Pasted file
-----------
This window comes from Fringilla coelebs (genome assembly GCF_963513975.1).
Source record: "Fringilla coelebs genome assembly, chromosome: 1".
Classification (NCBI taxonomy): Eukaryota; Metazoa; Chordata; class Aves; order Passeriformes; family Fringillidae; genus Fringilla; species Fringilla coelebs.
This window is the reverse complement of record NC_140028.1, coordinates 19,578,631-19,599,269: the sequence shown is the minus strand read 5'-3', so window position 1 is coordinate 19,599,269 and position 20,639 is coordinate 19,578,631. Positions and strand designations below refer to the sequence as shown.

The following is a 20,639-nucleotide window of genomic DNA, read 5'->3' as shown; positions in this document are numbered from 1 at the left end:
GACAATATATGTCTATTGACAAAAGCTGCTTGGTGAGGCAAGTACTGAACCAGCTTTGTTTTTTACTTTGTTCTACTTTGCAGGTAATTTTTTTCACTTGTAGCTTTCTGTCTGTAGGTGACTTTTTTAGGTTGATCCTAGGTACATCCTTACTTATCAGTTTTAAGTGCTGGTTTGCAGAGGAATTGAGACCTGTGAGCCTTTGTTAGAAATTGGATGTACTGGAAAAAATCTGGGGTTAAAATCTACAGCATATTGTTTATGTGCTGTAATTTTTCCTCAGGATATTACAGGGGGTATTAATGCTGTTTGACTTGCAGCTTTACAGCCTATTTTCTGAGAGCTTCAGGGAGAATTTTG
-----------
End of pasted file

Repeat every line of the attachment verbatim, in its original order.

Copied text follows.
This window comes from Fringilla coelebs (genome assembly GCF_963513975.1).
Source record: "Fringilla coelebs genome assembly, chromosome: 1".
Classification (NCBI taxonomy): Eukaryota; Metazoa; Chordata; class Aves; order Passeriformes; family Fringillidae; genus Fringilla; species Fringilla coelebs.
This window is the reverse complement of record NC_140028.1, coordinates 19,578,631-19,599,269: the sequence shown is the minus strand read 5'-3', so window position 1 is coordinate 19,599,269 and position 20,639 is coordinate 19,578,631. Positions and strand designations below refer to the sequence as shown.

The following is a 20,639-nucleotide window of genomic DNA, read 5'->3' as shown; positions in this document are numbered from 1 at the left end:
GACAATATATGTCTATTGACAAAAGCTGCTTGGTGAGGCAAGTACTGAACCAGCTTTGTTTTTTACTTTGTTCTACTTTGCAGGTAATTTTTTTCACTTGTAGCTTTCTGTCTGTAGGTGACTTTTTTAGGTTGATCCTAGGTACATCCTTACTTATCAGTTTTAAGTGCTGGTTTGCAGAGGAATTGAGACCTGTGAGCCTTTGTTAGAAATTGGATGTACTGGAAAAAATCTGGGGTTAAAATCTACAGCATATTGTTTATGTGCTGTAATTTTTCCTCAGGATATTACAGGGGGTATTAATGCTGTTTGACTTGCAGCTTTACAGCCTATTTTCTGAGAGCTTCAGGGAGAATTTTG